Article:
In the spirit of this change, I share here, an essay I wrote this past week on the experience of my last Fulbright Fellowship. It was for a contest--if I win I get my way paid to Ottawa, Canada for the 20th anniversary of Fulbright-Canada! I'm always open to going somewhere new :)
**I won second prize but can't make it to Ottawa. I'm hoping they send Ontario Maple syrup in place of the travel grant.
My Fulbright Experience
Janel Curry, Fulbright to Canada, 1995.
Just last week a friend of my daughter asked me why I still used a particular serrated paring knife, now bent with use (and abuse). He wanted me to get rid of it, replacing it with something new. “But,” I said, “I bought it at Canadian Tire when I was on my Fulbright to the University of Guelph, Ontario!” Never mind that this was in 1995, fifteen years ago. Such small things, everyday items, often appear insignificant. Yet they are evidence of living, not as a tourist, but as a resident, in another culture. This is the profound gift that comes with a Fulbright Fellowship.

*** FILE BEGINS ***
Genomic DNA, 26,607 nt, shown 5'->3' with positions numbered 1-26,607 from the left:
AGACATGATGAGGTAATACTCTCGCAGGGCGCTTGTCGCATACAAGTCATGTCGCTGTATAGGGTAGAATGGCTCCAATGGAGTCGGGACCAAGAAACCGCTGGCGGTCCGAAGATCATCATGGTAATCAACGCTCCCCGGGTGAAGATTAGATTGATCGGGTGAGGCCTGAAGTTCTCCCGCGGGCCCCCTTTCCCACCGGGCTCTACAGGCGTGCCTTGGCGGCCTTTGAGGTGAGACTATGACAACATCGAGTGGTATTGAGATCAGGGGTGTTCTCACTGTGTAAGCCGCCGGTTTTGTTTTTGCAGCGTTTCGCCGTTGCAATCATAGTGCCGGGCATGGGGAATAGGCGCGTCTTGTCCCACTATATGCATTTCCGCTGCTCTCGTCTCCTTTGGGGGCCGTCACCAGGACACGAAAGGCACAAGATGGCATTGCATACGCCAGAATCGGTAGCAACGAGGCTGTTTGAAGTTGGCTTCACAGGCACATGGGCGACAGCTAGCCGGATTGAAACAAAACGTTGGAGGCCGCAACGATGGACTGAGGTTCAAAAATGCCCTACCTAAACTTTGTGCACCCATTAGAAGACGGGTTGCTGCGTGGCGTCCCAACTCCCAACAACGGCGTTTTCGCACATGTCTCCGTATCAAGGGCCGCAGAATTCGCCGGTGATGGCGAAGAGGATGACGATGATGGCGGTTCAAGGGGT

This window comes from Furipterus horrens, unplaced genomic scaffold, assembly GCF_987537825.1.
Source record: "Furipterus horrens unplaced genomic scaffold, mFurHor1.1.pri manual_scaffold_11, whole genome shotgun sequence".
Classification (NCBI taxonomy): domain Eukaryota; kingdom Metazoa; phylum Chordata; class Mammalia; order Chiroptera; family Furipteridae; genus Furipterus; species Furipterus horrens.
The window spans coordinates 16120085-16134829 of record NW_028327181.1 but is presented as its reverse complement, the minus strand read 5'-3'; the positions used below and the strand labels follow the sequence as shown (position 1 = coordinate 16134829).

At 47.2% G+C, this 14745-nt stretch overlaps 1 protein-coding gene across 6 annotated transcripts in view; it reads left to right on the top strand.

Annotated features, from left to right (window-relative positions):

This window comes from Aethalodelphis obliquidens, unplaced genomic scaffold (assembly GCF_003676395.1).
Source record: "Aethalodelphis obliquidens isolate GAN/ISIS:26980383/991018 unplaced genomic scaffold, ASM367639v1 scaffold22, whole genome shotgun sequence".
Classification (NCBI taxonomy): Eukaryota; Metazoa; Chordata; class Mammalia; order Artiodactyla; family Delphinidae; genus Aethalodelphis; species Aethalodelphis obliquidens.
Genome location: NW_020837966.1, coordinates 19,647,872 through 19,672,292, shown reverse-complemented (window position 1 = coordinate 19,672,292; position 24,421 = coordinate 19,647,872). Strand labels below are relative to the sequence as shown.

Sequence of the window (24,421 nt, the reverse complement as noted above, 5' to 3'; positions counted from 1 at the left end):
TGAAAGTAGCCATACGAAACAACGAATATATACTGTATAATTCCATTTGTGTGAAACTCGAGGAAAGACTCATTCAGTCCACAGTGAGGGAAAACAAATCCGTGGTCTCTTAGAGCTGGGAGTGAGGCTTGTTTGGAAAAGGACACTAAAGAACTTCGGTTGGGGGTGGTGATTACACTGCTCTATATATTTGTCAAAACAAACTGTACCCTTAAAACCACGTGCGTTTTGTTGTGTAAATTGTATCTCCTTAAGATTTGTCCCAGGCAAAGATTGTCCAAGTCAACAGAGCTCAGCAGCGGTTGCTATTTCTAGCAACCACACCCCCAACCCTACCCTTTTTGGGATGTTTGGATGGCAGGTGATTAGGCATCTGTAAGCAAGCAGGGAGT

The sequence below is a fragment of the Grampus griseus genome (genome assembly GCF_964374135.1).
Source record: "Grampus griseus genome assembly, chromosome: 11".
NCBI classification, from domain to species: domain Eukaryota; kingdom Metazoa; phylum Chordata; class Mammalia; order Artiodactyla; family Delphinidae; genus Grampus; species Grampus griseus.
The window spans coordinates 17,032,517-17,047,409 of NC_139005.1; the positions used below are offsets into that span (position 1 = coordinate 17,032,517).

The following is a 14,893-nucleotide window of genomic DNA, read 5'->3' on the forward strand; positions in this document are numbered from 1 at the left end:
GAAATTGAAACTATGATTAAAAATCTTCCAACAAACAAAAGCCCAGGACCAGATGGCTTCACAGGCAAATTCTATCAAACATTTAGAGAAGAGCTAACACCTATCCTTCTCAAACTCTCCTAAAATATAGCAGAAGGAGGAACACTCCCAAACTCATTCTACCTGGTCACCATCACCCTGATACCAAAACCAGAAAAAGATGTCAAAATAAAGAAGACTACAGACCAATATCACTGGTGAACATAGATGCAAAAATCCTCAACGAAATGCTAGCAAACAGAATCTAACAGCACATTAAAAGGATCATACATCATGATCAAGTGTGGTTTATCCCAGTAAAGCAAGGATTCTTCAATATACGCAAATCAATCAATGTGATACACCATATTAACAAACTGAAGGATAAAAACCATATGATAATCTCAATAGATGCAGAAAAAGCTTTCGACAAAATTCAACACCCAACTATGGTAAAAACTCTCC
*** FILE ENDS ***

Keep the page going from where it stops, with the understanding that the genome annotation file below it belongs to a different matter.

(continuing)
In 1995 I had a Fulbright research fellowship to the University of Guelph. My older daughter finished kindergarten there and my younger daughter turned three. Every day I look at a photo that hangs on my wall, of the two of them together, sitting on our “chesterfield” in the living room in Guelph.
Since I am a geographer, knowledge and attachment to place define my sense of being at home. In my experience in Canada, this attachment was shaped by everything from learning that milk came in bags, to figuring out the Ontario Hydro was not a hydro-electric plant, but a utility company. And of course, it was learning that you usually didn’t go to Canadian Tire to buy tires. These are pieces of knowledge that help you understand how to navigate in another place and feel comfortable in a place. It is part of the process in geography that we call “interpreting an ordinary landscape.” But something deeper happens in the process of that navigation. You begin to develop deeper knowledge and attachment to a landscape.